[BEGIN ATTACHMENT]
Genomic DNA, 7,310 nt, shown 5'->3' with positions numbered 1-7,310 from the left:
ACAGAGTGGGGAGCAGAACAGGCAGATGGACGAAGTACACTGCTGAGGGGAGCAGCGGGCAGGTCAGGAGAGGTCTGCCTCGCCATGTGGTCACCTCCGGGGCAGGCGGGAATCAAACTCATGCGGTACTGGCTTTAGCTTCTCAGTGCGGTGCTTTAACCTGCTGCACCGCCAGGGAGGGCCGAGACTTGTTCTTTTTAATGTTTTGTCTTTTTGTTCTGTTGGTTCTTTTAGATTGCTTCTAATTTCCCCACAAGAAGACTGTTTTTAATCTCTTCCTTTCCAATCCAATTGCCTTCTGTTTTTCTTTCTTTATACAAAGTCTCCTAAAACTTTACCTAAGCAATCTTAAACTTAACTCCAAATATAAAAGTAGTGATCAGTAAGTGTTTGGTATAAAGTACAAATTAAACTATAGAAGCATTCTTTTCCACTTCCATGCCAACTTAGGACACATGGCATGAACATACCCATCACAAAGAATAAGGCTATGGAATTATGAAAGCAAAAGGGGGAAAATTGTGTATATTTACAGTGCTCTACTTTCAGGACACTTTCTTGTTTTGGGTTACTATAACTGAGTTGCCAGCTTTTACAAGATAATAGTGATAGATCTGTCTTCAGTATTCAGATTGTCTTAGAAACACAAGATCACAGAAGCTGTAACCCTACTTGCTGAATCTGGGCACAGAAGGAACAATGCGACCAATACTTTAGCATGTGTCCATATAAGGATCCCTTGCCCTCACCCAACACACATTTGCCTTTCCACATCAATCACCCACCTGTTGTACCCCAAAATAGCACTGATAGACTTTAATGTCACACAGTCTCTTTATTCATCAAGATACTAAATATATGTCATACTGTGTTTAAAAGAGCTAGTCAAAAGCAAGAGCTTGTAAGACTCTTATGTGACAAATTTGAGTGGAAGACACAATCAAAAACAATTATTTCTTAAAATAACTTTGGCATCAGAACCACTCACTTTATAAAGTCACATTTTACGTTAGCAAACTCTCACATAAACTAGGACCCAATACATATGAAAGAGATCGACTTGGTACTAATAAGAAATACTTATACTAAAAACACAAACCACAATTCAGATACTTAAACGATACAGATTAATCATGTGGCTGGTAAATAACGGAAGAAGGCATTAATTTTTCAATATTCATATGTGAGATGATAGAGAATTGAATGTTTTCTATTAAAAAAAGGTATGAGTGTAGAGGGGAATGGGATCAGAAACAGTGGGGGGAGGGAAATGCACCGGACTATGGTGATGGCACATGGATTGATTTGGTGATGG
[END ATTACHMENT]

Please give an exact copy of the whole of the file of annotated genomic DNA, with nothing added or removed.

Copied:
Genomic DNA, 7,310 nt, shown 5'->3' with positions numbered 1-7,310 from the left:
ACAGAGTGGGGAGCAGAACAGGCAGATGGACGAAGTACACTGCTGAGGGGAGCAGCGGGCAGGTCAGGAGAGGTCTGCCTCGCCATGTGGTCACCTCCGGGGCAGGCGGGAATCAAACTCATGCGGTACTGGCTTTAGCTTCTCAGTGCGGTGCTTTAACCTGCTGCACCGCCAGGGAGGGCCGAGACTTGTTCTTTTTAATGTTTTGTCTTTTTGTTCTGTTGGTTCTTTTAGATTGCTTCTAATTTCCCCACAAGAAGACTGTTTTTAATCTCTTCCTTTCCAATCCAATTGCCTTCTGTTTTTCTTTCTTTATACAAAGTCTCCTAAAACTTTACCTAAGCAATCTTAAACTTAACTCCAAATATAAAAGTAGTGATCAGTAAGTGTTTGGTATAAAGTACAAATTAAACTATAGAAGCATTCTTTTCCACTTCCATGCCAACTTAGGACACATGGCATGAACATACCCATCACAAAGAATAAGGCTATGGAATTATGAAAGCAAAAGGGGGAAAATTGTGTATATTTACAGTGCTCTACTTTCAGGACACTTTCTTGTTTTGGGTTACTATAACTGAGTTGCCAGCTTTTACAAGATAATAGTGATAGATCTGTCTTCAGTATTCAGATTGTCTTAGAAACACAAGATCACAGAAGCTGTAACCCTACTTGCTGAATCTGGGCACAGAAGGAACAATGCGACCAATACTTTAGCATGTGTCCATATAAGGATCCCTTGCCCTCACCCAACACACATTTGCCTTTCCACATCAATCACCCACCTGTTGTACCCCAAAATAGCACTGATAGACTTTAATGTCACACAGTCTCTTTATTCATCAAGATACTAAATATATGTCATACTGTGTTTAAAAGAGCTAGTCAAAAGCAAGAGCTTGTAAGACTCTTATGTGACAAATTTGAGTGGAAGACACAATCAAAAACAATTATTTCTTAAAATAACTTTGGCATCAGAACCACTCACTTTATAAAGTCACATTTTACGTTAGCAAACTCTCACATAAACTAGGACCCAATACATATGAAAGAGATCGACTTGGTACTAATAAGAAATACTTATACTAAAAACACAAACCACAATTCAGATACTTAAACGATACAGATTAATCATGTGGCTGGTAAATAACGGAAGAAGGCATTAATTTTTCAATATTCATATGTGAGATGATAGAGAATTGAATGTTTTCTATTAAAAAAAGGTATGAGTGTAGAGGGGAATGGGATCAGAAACAGTGGGGGGAGGGAAATGCACCGGACTATGGTGATGGCACATGGATTGATTTGGTGATGG